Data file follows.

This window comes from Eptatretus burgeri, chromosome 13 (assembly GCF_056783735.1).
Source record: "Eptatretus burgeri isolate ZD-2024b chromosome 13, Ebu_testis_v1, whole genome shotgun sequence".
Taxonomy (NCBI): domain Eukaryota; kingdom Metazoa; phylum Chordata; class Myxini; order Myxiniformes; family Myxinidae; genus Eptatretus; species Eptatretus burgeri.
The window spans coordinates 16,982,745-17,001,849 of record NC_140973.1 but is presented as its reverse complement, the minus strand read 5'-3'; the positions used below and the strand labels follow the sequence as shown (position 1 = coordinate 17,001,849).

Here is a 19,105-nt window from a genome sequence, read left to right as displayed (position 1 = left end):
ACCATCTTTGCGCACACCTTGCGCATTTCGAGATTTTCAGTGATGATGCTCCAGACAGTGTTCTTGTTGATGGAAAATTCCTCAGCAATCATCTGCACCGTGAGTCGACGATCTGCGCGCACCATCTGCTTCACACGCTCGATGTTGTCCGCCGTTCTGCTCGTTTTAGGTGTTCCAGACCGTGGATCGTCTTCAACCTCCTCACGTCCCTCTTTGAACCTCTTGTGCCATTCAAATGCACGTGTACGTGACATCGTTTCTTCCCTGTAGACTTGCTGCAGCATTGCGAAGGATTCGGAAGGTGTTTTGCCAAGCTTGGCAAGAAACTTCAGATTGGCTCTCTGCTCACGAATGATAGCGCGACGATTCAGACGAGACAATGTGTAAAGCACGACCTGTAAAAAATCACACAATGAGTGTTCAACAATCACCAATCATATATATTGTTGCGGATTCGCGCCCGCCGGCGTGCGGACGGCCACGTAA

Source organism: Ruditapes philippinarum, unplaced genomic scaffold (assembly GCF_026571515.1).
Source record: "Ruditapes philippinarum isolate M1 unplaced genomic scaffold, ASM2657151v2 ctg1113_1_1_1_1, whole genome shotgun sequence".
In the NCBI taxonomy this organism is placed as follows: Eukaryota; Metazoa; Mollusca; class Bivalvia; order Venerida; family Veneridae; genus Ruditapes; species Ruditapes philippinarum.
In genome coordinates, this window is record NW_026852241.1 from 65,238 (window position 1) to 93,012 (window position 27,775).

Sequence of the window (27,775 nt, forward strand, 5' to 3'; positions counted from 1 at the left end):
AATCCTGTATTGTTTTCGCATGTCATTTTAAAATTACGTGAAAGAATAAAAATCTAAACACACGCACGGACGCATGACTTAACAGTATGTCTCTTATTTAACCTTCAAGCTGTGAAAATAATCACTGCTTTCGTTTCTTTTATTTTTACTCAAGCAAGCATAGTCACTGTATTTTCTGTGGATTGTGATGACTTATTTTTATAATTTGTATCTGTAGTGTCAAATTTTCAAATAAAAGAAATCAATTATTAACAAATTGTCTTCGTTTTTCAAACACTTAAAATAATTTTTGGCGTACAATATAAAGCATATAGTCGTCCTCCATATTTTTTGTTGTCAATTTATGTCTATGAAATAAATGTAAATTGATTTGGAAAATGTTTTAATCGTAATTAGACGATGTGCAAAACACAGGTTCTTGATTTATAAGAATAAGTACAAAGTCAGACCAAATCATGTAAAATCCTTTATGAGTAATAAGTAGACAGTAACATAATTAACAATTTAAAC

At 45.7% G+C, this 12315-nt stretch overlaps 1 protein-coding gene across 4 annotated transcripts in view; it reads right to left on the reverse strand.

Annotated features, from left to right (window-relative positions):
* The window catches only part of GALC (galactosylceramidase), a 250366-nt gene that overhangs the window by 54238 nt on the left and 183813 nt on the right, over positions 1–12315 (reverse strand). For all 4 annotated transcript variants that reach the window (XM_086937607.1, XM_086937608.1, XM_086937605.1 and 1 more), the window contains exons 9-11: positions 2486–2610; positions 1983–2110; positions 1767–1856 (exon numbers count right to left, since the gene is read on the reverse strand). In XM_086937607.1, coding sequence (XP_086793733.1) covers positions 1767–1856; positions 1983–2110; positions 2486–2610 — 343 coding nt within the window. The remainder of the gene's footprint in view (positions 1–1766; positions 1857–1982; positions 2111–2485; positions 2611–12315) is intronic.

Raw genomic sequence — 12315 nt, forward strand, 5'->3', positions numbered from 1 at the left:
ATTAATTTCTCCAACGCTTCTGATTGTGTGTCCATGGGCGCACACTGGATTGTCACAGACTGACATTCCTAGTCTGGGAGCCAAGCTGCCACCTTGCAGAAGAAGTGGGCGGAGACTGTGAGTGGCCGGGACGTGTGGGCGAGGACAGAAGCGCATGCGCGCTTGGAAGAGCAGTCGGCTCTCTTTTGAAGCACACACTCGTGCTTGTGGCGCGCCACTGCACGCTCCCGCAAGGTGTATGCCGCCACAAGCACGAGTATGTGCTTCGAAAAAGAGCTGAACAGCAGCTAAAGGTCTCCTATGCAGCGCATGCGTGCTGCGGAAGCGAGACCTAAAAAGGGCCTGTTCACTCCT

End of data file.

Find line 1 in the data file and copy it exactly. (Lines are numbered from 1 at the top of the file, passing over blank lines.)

This window comes from Eptatretus burgeri, chromosome 13 (assembly GCF_056783735.1).